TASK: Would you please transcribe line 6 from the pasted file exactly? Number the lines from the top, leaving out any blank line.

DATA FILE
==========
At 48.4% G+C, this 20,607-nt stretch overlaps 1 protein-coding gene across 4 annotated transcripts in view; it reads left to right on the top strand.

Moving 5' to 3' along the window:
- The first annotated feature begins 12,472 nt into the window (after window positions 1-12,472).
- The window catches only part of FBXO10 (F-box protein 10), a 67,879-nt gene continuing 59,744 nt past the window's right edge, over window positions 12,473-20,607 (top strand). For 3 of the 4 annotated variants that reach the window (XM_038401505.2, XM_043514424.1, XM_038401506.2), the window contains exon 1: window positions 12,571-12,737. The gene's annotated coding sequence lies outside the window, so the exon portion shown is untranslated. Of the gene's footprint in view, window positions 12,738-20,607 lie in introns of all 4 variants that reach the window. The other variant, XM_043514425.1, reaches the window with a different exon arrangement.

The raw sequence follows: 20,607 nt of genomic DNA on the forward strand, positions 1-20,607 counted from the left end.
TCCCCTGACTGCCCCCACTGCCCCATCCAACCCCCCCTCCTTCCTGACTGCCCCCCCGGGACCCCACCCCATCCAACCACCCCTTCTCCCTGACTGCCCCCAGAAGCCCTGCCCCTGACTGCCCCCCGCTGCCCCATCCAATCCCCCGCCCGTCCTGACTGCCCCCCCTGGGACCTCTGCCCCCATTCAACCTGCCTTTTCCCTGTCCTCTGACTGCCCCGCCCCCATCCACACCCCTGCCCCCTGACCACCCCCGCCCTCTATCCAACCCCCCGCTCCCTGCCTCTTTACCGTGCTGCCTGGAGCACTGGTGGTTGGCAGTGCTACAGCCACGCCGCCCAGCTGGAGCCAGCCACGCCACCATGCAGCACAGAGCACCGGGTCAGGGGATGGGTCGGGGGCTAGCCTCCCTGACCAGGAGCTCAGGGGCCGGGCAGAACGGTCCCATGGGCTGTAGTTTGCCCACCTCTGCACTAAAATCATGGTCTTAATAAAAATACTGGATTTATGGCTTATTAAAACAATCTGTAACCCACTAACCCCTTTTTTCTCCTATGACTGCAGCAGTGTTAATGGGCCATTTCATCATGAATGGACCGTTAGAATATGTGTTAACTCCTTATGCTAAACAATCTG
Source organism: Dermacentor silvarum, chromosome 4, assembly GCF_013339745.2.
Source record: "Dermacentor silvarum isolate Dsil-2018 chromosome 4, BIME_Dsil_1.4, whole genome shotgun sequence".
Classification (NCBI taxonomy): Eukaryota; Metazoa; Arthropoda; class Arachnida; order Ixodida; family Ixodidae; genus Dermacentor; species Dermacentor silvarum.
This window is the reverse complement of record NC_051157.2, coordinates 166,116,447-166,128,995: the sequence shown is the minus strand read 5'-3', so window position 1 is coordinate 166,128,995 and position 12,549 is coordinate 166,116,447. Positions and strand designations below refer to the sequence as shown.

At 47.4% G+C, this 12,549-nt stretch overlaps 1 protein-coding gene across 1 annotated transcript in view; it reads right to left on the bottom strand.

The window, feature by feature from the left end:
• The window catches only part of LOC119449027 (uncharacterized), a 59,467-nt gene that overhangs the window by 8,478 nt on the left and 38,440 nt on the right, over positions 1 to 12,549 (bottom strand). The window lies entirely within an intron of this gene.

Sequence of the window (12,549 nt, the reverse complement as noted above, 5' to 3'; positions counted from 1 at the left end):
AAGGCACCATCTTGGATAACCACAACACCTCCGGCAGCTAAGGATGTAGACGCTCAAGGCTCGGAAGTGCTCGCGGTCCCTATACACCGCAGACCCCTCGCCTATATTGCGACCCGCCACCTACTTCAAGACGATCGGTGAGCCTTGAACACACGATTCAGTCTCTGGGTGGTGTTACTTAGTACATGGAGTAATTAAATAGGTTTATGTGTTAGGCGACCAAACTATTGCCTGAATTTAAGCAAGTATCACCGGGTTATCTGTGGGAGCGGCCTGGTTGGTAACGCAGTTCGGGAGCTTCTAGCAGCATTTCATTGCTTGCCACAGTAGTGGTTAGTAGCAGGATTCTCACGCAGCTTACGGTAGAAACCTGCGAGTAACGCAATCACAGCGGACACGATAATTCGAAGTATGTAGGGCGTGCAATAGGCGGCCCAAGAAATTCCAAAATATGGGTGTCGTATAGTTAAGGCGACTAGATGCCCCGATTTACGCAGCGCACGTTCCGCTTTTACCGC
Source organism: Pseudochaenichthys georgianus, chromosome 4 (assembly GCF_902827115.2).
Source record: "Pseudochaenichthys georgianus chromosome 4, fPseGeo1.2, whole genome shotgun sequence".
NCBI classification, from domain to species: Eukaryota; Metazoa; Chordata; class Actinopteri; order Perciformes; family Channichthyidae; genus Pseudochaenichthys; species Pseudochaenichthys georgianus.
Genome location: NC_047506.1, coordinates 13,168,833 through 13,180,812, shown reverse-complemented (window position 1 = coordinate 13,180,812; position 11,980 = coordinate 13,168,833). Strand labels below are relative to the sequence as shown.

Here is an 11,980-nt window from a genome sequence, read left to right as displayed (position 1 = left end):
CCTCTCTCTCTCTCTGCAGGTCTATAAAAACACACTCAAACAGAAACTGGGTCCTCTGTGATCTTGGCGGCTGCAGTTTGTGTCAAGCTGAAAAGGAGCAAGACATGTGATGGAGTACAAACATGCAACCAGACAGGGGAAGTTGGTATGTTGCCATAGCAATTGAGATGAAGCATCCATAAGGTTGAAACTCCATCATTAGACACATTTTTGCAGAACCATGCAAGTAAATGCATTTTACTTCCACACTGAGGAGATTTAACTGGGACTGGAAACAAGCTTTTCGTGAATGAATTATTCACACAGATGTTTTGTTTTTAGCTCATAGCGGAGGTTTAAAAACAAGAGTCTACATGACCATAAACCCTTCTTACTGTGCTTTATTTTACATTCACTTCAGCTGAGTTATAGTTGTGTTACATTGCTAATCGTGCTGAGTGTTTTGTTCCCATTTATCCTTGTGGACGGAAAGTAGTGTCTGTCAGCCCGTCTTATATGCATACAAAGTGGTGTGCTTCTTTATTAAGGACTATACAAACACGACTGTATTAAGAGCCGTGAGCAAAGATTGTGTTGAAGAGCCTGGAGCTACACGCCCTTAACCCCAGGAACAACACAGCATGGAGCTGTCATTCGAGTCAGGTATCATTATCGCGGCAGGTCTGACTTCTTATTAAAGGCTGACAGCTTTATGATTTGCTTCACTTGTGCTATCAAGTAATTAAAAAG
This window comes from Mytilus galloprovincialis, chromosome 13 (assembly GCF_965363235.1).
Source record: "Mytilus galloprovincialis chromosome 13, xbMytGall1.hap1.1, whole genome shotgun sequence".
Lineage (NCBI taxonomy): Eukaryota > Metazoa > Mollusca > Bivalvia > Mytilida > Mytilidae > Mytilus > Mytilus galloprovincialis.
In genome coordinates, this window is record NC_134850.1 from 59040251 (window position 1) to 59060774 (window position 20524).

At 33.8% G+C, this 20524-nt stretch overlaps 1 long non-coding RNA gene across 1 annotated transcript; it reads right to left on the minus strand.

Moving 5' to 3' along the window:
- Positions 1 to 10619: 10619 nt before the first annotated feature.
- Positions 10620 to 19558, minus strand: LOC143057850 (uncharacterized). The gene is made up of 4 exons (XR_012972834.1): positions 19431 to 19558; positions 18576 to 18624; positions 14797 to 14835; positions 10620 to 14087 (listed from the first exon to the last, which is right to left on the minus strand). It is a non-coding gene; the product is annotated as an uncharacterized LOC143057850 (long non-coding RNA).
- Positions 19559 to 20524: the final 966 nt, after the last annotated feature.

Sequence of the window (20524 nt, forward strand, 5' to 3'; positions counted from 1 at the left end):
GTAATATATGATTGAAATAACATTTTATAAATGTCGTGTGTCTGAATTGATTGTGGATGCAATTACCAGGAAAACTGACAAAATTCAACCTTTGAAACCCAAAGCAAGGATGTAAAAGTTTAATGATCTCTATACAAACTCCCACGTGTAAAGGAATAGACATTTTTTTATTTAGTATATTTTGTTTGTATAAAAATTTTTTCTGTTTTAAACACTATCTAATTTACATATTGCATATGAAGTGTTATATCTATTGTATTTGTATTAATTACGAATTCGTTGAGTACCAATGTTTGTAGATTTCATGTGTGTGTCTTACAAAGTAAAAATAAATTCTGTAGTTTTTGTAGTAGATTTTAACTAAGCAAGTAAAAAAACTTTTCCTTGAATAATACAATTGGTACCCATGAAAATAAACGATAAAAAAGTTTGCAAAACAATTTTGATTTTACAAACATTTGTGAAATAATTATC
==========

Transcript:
TCCCCTGACTGCCCCCACTGCCCCATCCAACCCCCCCTCCTTCCTGACTGCCCCCCCGGGACCCCACCCCATCCAACCACCCCTTCTCCCTGACTGCCCCCAGAAGCCCTGCCCCTGACTGCCCCCCGCTGCCCCATCCAATCCCCCGCCCGTCCTGACTGCCCCCCCTGGGACCTCTGCCCCCATTCAACCTGCCTTTTCCCTGTCCTCTGACTGCCCCGCCCCCATCCACACCCCTGCCCCCTGACCACCCCCGCCCTCTATCCAACCCCCCGCTCCCTGCCTCTTTACCGTGCTGCCTGGAGCACTGGTGGTTGGCAGTGCTACAGCCACGCCGCCCAGCTGGAGCCAGCCACGCCACCATGCAGCACAGAGCACCGGGTCAGGGGATGGGTCGGGGGCTAGCCTCCCTGACCAGGAGCTCAGGGGCCGGGCAGAACGGTCCCATGGGCTGTAGTTTGCCCACCTCTGCACTAAAATCATGGTCTTAATAAAAATACTGGATTTATGGCTTATTAAAACAATCTGTAACCCACTAACCCCTTTTTTCTCCTATGACTGCAGCAGTGTTAATGGGCCATTTCATCATGAATGGACCGTTAGAATATGTGTTAACTCCTTATGCTAAACAATCTG